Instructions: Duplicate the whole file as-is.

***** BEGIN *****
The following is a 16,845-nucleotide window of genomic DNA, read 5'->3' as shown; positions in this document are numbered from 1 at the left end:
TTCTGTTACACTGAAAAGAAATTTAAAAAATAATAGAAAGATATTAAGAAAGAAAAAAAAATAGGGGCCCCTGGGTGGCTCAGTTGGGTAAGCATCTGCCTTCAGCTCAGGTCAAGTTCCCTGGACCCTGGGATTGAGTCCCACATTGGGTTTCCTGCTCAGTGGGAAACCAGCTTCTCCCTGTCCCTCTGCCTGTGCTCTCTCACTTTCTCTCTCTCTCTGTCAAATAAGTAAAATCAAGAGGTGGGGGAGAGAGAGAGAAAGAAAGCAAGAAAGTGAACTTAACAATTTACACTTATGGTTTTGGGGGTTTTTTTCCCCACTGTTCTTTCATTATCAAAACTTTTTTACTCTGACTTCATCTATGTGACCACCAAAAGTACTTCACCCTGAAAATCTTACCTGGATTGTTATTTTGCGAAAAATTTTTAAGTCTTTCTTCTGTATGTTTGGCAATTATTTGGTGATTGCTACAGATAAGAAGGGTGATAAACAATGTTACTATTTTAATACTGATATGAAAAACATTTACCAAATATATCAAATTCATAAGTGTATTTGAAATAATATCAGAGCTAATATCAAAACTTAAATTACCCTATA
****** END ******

The following is a 16,845-nucleotide window of genomic DNA, read 5'->3' as shown; positions in this document are numbered from 1 at the left end:
TTCTGTTACACTGAAAAGAAATTTAAAAAATAATAGAAAGATATTAAGAAAGAAAAAAAAATAGGGGCCCCTGGGTGGCTCAGTTGGGTAAGCATCTGCCTTCAGCTCAGGTCAAGTTCCCTGGACCCTGGGATTGAGTCCCACATTGGGTTTCCTGCTCAGTGGGAAACCAGCTTCTCCCTGTCCCTCTGCCTGTGCTCTCTCACTTTCTCTCTCTCTCTGTCAAATAAGTAAAATCAAGAGGTGGGGGAGAGAGAGAGAAAGAAAGCAAGAAAGTGAACTTAACAATTTACACTTATGGTTTTGGGGGTTTTTTTCCCCACTGTTCTTTCATTATCAAAACTTTTTTACTCTGACTTCATCTATGTGACCACCAAAAGTACTTCACCCTGAAAATCTTACCTGGATTGTTATTTTGCGAAAAATTTTTAAGTCTTTCTTCTGTATGTTTGGCAATTATTTGGTGATTGCTACAGATAAGAAGGGTGATAAACAATGTTACTATTTTAATACTGATATGAAAAACATTTACCAAATATATCAAATTCATAAGTGTATTTGAAATAATATCAGAGCTAATATCAAAACTTAAATTACCCTATA